Writer Patrice Sarath, who also had her books miscategorized as romance, offers her take here.

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6 Responses to Predictable Urban Fantasy Bashing – the female edition

  1. Hi Cora,
    Thanks for referencing my blog post. Just a couple of things: my first name is Patrice, not Patrica.

    As I mention in my post, it’s partly marketing that has made paranormal romance such a cliched genre. Marketing commissions the cookie cutter covers, marketing writes the back cover copy, etc. Because of that, the genre has become very confining for authors. And as a female writer, the danger is that it automatically places us in paranormal romance, when we are writing something very different. Which confuses readers, who were expecting something else, etc.

    If I were specifically writing a paranormal romance I’d embrace the field — of course I would. I love romance, love writing about relationships, etc. But I write fantasy, and it’s frustrating that I was placed where I don’t belong.

    Thanks again,

    Patrice with an e. ; -)

    • Cora says:

      Thanks for commenting, Patrice, and sorry about the spelling mess-up. That should teach me not to post when I’m tired. The mistake has been corrected, of course.

      I completely understand the frustration of having your book packaged and labeled as something it isn’t. And automatically linking urban fantasy/paranormal romance with female writers is annoying as well, both for female fantasy writers who don’t write urban fantasy and male writers who do and have to use gender-neutral pen names, such as T.A./Tim Pratt or Daniel Abraham/M.L.N. Hannover.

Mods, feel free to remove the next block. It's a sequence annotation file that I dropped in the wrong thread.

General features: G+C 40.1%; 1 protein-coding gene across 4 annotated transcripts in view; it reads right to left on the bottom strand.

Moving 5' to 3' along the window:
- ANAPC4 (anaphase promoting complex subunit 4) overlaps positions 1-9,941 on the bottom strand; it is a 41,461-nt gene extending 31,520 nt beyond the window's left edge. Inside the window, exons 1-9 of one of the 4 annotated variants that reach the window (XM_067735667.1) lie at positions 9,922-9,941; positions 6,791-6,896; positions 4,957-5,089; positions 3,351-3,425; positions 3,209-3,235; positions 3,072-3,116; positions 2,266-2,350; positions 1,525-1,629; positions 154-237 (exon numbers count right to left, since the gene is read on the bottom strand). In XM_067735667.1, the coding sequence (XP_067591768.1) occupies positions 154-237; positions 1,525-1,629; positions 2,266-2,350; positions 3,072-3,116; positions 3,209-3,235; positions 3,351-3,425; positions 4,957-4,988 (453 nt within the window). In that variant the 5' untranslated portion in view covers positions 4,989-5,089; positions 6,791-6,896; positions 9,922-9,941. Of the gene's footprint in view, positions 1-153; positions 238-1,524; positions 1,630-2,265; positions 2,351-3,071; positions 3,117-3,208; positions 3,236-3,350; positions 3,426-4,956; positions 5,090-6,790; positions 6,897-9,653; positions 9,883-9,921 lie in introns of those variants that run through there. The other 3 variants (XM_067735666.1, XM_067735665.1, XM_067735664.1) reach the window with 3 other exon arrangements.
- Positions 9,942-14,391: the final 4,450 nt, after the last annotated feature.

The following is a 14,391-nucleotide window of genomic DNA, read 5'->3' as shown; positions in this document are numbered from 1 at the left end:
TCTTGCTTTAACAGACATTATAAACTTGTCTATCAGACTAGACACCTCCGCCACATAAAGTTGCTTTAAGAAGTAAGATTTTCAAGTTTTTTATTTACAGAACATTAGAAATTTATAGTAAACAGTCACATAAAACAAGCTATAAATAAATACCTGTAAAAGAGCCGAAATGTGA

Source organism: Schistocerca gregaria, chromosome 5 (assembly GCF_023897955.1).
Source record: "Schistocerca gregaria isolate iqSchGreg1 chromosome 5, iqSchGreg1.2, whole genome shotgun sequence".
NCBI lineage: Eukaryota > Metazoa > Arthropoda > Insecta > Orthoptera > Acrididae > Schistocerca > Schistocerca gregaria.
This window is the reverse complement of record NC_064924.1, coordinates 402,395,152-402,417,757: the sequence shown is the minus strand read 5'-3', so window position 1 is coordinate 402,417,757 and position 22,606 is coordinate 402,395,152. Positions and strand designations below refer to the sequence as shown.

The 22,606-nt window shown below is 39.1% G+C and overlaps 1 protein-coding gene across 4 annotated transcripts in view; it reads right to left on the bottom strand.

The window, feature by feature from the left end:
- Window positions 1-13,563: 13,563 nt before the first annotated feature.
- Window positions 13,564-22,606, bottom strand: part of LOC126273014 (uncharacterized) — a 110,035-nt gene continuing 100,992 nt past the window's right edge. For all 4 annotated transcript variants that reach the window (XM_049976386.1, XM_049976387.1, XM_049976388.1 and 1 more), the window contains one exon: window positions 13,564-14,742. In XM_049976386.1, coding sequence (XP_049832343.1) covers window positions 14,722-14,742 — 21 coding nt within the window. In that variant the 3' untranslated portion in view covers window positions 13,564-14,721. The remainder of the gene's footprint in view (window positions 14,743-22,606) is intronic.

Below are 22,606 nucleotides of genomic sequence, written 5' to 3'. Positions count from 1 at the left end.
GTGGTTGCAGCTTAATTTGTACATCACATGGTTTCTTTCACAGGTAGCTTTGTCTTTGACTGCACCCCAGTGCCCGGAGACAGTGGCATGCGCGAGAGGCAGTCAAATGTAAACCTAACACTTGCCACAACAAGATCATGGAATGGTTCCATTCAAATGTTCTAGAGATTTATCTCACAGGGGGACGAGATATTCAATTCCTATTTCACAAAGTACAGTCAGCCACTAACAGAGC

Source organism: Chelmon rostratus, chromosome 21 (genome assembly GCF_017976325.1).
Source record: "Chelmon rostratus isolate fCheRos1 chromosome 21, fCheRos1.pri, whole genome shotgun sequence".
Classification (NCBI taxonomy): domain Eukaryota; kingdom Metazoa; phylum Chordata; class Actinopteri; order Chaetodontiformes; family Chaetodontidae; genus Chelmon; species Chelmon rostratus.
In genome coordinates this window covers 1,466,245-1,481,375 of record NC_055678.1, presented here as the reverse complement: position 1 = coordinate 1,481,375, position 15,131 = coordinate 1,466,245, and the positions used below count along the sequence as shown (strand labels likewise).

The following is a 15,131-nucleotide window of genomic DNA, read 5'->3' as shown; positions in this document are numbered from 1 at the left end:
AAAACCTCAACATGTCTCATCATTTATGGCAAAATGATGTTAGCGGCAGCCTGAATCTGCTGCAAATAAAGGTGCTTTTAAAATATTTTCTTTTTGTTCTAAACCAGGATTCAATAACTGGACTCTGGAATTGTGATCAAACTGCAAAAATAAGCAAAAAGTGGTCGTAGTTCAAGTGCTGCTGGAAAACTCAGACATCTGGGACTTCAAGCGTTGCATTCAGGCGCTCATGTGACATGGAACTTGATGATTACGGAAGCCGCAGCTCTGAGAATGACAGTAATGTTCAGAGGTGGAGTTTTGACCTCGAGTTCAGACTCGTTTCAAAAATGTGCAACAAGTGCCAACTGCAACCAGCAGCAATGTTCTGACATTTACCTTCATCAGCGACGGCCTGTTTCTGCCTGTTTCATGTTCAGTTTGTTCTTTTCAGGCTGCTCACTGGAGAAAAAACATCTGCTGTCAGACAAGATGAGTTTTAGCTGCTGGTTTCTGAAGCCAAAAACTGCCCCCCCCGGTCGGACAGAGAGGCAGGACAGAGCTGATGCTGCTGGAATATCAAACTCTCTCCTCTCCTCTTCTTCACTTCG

I actually like many urban fantasy covers. The early ones were often striking and very well designed. Though the urban fantasy cover style has become cliché by now and many of the new covers are just copycats of what has come before. It’s also telling that a lot of books which were originally issued with very different covers, are now suddenly reissued with urban fantasy style covers or switch to such covers in mid series. Though it’s not as if other fantasy subgenres have never had bad covers.

      But the offhand dismissal of urban fantasy and paranormal romance by many SFF readers and critics annoys me, particularly if that dismissal is based mainly on covers and hearsay and not on actually having read any of the books in question. And I can’t shake the feeling that the reasons behind this offhand dismissal is that urban fantasy is strongly identified with women these days, that the genre is frequently read and written by women (though not exclusively), that the protagonists are usually women (though not exclusively) and that some (though not all) books place more emphasis on romance and sex than other SFF subgenres. There is a lot of latent misogynism behind this urban fantasy dismissal (and the dismissers are usually men), even though most deny it, when called on it.

      Meanwhile, male identified subgenres like sword and sorcery, certain ultra-violent types of epic fantasy or military SF don’t get nearly as much crap as urban fantasy and paranormal romance, even though the ratio of good examples versus bad examples is the same. And I don’t think anybody has ever tried to evict any of those subgenres from the wider SFF genre, while plenty of people regularly complain about all those urban fantasy and paranormal romance novels in the SFF section.

  2. Aidan Moher says:

    Another rebuttal to @StinaLeicht's post about Urban Fantasy. Looks like the Romance fans aren't too happy…